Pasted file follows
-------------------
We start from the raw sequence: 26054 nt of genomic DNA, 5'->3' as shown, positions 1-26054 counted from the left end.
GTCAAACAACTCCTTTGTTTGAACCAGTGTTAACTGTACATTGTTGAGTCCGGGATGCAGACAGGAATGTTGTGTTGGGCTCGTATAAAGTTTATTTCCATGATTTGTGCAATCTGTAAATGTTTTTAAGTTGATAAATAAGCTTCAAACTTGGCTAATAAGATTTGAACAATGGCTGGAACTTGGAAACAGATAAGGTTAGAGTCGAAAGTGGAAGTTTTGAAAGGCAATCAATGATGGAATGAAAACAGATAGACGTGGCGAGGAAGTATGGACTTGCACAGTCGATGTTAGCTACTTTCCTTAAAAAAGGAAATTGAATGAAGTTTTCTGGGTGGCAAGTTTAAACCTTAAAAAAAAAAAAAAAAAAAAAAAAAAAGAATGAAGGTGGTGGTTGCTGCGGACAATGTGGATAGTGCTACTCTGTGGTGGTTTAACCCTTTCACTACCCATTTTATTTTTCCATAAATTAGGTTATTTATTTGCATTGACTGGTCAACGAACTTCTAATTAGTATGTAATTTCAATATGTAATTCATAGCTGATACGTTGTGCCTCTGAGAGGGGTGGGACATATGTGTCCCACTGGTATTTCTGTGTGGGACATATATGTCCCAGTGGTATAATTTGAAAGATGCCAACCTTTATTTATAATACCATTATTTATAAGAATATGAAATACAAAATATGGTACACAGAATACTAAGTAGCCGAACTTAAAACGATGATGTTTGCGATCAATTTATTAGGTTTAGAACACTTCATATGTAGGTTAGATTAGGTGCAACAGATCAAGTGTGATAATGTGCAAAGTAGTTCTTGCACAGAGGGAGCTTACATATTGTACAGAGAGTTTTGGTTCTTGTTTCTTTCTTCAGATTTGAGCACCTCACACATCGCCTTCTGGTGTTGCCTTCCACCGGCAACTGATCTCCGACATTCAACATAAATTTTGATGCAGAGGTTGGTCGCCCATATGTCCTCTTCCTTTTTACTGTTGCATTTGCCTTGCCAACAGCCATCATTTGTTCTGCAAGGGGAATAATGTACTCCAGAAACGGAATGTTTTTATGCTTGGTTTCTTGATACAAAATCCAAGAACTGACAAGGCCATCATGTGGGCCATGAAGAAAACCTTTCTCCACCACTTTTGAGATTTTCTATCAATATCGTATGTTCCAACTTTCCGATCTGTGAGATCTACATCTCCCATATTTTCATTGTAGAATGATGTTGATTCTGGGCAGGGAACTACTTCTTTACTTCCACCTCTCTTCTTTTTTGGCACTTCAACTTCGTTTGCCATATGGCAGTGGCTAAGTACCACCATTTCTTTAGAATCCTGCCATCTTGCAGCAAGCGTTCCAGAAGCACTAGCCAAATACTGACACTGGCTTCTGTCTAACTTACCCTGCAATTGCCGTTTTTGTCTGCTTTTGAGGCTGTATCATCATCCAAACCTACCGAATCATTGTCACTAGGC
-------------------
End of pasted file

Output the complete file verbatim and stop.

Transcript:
We start from the raw sequence: 26054 nt of genomic DNA, 5'->3' as shown, positions 1-26054 counted from the left end.
GTCAAACAACTCCTTTGTTTGAACCAGTGTTAACTGTACATTGTTGAGTCCGGGATGCAGACAGGAATGTTGTGTTGGGCTCGTATAAAGTTTATTTCCATGATTTGTGCAATCTGTAAATGTTTTTAAGTTGATAAATAAGCTTCAAACTTGGCTAATAAGATTTGAACAATGGCTGGAACTTGGAAACAGATAAGGTTAGAGTCGAAAGTGGAAGTTTTGAAAGGCAATCAATGATGGAATGAAAACAGATAGACGTGGCGAGGAAGTATGGACTTGCACAGTCGATGTTAGCTACTTTCCTTAAAAAAGGAAATTGAATGAAGTTTTCTGGGTGGCAAGTTTAAACCTTAAAAAAAAAAAAAAAAAAAAAAAAAAAGAATGAAGGTGGTGGTTGCTGCGGACAATGTGGATAGTGCTACTCTGTGGTGGTTTAACCCTTTCACTACCCATTTTATTTTTCCATAAATTAGGTTATTTATTTGCATTGACTGGTCAACGAACTTCTAATTAGTATGTAATTTCAATATGTAATTCATAGCTGATACGTTGTGCCTCTGAGAGGGGTGGGACATATGTGTCCCACTGGTATTTCTGTGTGGGACATATATGTCCCAGTGGTATAATTTGAAAGATGCCAACCTTTATTTATAATACCATTATTTATAAGAATATGAAATACAAAATATGGTACACAGAATACTAAGTAGCCGAACTTAAAACGATGATGTTTGCGATCAATTTATTAGGTTTAGAACACTTCATATGTAGGTTAGATTAGGTGCAACAGATCAAGTGTGATAATGTGCAAAGTAGTTCTTGCACAGAGGGAGCTTACATATTGTACAGAGAGTTTTGGTTCTTGTTTCTTTCTTCAGATTTGAGCACCTCACACATCGCCTTCTGGTGTTGCCTTCCACCGGCAACTGATCTCCGACATTCAACATAAATTTTGATGCAGAGGTTGGTCGCCCATATGTCCTCTTCCTTTTTACTGTTGCATTTGCCTTGCCAACAGCCATCATTTGTTCTGCAAGGGGAATAATGTACTCCAGAAACGGAATGTTTTTATGCTTGGTTTCTTGATACAAAATCCAAGAACTGACAAGGCCATCATGTGGGCCATGAAGAAAACCTTTCTCCACCACTTTTGAGATTTTCTATCAATATCGTATGTTCCAACTTTCCGATCTGTGAGATCTACATCTCCCATATTTTCATTGTAGAATGATGTTGATTCTGGGCAGGGAACTACTTCTTTACTTCCACCTCTCTTCTTTTTTGGCACTTCAACTTCGTTTGCCATATGGCAGTGGCTAAGTACCACCATTTCTTTAGAATCCTGCCATCTTGCAGCAAGCGTTCCAGAAGCACTAGCCAAATACTGACACTGGCTTCTGTCTAACTTACCCTGCAATTGCCGTTTTTGTCTGCTTTTGAGGCTGTATCATCATCCAAACCTACCGAATCATTGTCACTAGGC